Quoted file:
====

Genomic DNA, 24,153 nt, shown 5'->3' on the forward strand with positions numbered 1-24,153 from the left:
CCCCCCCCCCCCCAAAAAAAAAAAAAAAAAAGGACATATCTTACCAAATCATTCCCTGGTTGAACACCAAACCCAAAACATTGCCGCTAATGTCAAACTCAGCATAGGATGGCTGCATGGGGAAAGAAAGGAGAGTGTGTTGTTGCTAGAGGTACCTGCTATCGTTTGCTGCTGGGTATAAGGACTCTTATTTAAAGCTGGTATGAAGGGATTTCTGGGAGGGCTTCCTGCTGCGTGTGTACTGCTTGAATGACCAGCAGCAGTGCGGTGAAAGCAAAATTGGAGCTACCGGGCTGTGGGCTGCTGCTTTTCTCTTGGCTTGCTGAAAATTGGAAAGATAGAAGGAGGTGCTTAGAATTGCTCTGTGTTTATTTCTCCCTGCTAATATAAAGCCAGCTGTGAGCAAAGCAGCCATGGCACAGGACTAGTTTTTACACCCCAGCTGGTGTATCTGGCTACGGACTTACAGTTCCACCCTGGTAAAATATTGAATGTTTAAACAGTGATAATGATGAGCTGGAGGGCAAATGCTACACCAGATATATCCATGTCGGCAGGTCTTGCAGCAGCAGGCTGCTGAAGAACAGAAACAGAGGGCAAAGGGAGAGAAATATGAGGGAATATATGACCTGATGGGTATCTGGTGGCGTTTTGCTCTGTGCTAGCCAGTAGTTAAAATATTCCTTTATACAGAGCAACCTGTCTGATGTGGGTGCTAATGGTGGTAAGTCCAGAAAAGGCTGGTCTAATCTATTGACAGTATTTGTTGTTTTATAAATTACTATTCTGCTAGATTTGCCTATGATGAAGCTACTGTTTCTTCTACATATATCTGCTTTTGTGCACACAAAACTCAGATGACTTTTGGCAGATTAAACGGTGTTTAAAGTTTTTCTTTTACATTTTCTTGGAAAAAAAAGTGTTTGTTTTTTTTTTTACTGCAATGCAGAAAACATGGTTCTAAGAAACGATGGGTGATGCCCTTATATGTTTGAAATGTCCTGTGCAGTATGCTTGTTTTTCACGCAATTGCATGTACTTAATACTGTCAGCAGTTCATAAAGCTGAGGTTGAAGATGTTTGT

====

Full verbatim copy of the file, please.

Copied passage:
Genomic DNA, 24,153 nt, shown 5'->3' on the forward strand with positions numbered 1-24,153 from the left:
CCCCCCCCCCCCCAAAAAAAAAAAAAAAAAAGGACATATCTTACCAAATCATTCCCTGGTTGAACACCAAACCCAAAACATTGCCGCTAATGTCAAACTCAGCATAGGATGGCTGCATGGGGAAAGAAAGGAGAGTGTGTTGTTGCTAGAGGTACCTGCTATCGTTTGCTGCTGGGTATAAGGACTCTTATTTAAAGCTGGTATGAAGGGATTTCTGGGAGGGCTTCCTGCTGCGTGTGTACTGCTTGAATGACCAGCAGCAGTGCGGTGAAAGCAAAATTGGAGCTACCGGGCTGTGGGCTGCTGCTTTTCTCTTGGCTTGCTGAAAATTGGAAAGATAGAAGGAGGTGCTTAGAATTGCTCTGTGTTTATTTCTCCCTGCTAATATAAAGCCAGCTGTGAGCAAAGCAGCCATGGCACAGGACTAGTTTTTACACCCCAGCTGGTGTATCTGGCTACGGACTTACAGTTCCACCCTGGTAAAATATTGAATGTTTAAACAGTGATAATGATGAGCTGGAGGGCAAATGCTACACCAGATATATCCATGTCGGCAGGTCTTGCAGCAGCAGGCTGCTGAAGAACAGAAACAGAGGGCAAAGGGAGAGAAATATGAGGGAATATATGACCTGATGGGTATCTGGTGGCGTTTTGCTCTGTGCTAGCCAGTAGTTAAAATATTCCTTTATACAGAGCAACCTGTCTGATGTGGGTGCTAATGGTGGTAAGTCCAGAAAAGGCTGGTCTAATCTATTGACAGTATTTGTTGTTTTATAAATTACTATTCTGCTAGATTTGCCTATGATGAAGCTACTGTTTCTTCTACATATATCTGCTTTTGTGCACACAAAACTCAGATGACTTTTGGCAGATTAAACGGTGTTTAAAGTTTTTCTTTTACATTTTCTTGGAAAAAAAAGTGTTTGTTTTTTTTTTTACTGCAATGCAGAAAACATGGTTCTAAGAAACGATGGGTGATGCCCTTATATGTTTGAAATGTCCTGTGCAGTATGCTTGTTTTTCACGCAATTGCATGTACTTAATACTGTCAGCAGTTCATAAAGCTGAGGTTGAAGATGTTTGT